Compliance and security: two problems that one data layer can handle for the global banking industry.

Database sector veteran David Walker outlines a way that banks can start to use data layer thinking to finally unify two sides of the same data coin.

We all know there’s a ton of data out there. By 2020, we’d already accumulated well over 60 digital zettabytes of the stuff—a crazy number that might reach 180 zettabytes by 2025. (In case you’re wondering, a zettabyte is a billion terabytes.) To operate successfully and be friction-free in multiple geographies, global financial service players need to manage and work with those billions of terabytes of data securely and accurately.

Increasingly, that means working in full operational compliance with local or regional data compliance regulation, such as the European Union’s GDPR or the Consumer Privacy Act of California. It also means parallel adherence to industry-specific regulations, like PCI DSS in the payment sector, FCA rules, AML legislation, and so on. That complexity goes up several notches when your share of the 80 zettabytes is across multiple countries, and you need to manage the processing of that customer information, as well as its storage. So, as a constant operational burden, all sizes of banks need to have structured support for a range of cross-border, multi-country data protection legislation, across horizontal and vertical axes. And let’s face it, you wouldn’t be going to all this trouble (and expense) unless you had to! Since it was introduced in 2018, GDPR cost Amazon 746 million euros and WhatsApp 221 million in 2021, and retailers like H&M 35 million in 2020—just a few names of the multiple organizations fined for breaching it (out of a very long list).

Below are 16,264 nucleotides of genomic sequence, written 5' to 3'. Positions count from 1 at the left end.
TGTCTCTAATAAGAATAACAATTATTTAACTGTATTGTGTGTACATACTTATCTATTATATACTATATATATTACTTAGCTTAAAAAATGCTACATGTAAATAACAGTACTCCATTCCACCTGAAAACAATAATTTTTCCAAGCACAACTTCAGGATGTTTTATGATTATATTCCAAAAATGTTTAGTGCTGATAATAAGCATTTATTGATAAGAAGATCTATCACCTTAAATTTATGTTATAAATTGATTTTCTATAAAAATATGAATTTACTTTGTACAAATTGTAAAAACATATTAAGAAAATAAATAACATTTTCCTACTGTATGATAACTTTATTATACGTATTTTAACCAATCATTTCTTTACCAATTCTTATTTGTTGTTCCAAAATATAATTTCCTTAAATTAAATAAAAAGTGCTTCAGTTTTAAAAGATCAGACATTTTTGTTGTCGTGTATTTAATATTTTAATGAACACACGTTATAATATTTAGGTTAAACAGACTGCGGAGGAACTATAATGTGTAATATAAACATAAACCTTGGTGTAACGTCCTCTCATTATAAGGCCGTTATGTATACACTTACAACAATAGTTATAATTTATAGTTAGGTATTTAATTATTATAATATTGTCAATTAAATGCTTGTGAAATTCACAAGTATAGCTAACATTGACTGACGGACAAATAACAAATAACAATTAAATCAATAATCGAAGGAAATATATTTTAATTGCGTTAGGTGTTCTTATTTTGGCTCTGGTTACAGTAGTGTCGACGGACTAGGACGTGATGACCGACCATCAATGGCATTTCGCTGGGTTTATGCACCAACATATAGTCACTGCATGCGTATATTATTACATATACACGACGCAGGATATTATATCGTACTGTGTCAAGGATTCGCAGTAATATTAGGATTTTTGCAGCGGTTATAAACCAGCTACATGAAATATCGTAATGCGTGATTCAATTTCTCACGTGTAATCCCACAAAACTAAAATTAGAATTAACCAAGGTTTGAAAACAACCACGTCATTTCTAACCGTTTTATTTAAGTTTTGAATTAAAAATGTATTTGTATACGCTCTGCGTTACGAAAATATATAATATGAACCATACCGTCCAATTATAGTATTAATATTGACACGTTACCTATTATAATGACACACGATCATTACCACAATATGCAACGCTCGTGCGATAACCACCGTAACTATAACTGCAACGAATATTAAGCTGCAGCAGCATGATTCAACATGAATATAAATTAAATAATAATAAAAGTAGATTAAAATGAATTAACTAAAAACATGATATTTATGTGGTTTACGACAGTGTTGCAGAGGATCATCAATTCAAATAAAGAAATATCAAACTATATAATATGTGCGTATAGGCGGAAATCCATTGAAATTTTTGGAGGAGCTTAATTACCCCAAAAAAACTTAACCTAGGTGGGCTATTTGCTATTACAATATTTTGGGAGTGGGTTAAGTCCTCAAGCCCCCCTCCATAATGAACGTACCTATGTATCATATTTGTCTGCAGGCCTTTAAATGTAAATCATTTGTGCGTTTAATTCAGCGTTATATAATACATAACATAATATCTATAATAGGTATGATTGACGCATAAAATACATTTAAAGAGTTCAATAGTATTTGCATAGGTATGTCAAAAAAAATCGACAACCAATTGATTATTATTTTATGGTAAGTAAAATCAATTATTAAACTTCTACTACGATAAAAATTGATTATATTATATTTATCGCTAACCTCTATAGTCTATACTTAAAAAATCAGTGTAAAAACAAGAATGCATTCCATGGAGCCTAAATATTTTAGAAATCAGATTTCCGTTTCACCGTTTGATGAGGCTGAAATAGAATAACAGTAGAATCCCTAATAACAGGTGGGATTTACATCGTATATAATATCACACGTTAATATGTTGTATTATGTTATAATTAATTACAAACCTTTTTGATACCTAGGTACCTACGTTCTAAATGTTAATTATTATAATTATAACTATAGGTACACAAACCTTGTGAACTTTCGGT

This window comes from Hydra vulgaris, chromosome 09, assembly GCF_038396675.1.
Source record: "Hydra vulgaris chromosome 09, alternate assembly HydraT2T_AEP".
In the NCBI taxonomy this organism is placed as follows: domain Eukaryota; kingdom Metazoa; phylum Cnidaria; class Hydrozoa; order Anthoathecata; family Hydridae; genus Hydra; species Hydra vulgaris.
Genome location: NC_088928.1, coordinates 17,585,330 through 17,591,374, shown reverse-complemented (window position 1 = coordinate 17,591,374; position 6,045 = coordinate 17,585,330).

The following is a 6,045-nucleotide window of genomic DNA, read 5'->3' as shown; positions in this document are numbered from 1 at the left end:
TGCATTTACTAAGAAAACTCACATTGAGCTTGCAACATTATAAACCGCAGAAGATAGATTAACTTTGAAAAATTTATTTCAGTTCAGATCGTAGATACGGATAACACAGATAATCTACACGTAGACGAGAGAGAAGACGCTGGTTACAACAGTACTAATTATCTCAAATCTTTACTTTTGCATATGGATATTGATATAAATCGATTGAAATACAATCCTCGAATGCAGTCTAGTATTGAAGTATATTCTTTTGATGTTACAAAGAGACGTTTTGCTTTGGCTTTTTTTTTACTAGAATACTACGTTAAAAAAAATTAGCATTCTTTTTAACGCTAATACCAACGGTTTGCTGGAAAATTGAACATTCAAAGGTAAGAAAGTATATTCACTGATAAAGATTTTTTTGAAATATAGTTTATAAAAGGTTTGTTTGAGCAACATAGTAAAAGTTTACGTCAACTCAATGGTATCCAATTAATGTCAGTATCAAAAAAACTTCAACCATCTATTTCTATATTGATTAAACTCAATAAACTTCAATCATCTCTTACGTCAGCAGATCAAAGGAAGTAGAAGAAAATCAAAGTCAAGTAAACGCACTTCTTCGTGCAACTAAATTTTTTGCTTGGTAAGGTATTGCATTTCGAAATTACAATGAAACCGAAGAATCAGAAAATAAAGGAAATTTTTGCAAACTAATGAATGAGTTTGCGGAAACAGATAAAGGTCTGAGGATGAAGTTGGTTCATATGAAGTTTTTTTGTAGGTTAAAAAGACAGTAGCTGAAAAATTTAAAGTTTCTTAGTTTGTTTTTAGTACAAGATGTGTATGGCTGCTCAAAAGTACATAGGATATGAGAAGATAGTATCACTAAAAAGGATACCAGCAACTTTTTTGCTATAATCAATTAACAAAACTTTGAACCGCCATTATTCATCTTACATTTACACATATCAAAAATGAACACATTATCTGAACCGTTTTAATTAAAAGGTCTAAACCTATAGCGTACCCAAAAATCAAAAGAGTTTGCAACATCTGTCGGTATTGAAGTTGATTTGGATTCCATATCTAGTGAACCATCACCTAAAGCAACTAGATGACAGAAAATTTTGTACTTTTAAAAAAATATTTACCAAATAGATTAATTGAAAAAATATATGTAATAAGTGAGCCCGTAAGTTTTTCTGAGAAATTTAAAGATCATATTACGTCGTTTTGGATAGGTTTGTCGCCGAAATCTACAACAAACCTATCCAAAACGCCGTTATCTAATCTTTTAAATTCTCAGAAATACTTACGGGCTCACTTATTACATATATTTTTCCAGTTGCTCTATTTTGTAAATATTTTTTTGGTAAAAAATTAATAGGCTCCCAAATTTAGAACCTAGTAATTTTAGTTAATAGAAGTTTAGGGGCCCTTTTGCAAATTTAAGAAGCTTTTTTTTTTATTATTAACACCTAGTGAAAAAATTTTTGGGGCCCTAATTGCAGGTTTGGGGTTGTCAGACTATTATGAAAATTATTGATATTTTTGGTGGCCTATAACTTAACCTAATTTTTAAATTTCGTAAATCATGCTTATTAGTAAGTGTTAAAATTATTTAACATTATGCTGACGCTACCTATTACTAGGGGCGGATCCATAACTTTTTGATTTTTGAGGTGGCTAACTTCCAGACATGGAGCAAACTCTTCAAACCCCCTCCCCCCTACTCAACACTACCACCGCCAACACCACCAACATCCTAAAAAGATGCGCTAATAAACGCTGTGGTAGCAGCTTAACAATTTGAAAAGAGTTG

Big GDPR fines are one existental risk. So is potential cyber social chaos

Your risk management team don’t want your name on that list, nor on any other list of compliance sinners in any trading area. While a financial penalty on its own might not kill you off, failing to have the appropriate controls for the geographical locations you’re in could disable your ability to operate. In IT terms, we’re talking about data governance and geo-location. These should be a C-suite level item, though unfortunately they are often not. Just as puzzling is how, even today, cyber security is often seen as an after-thought.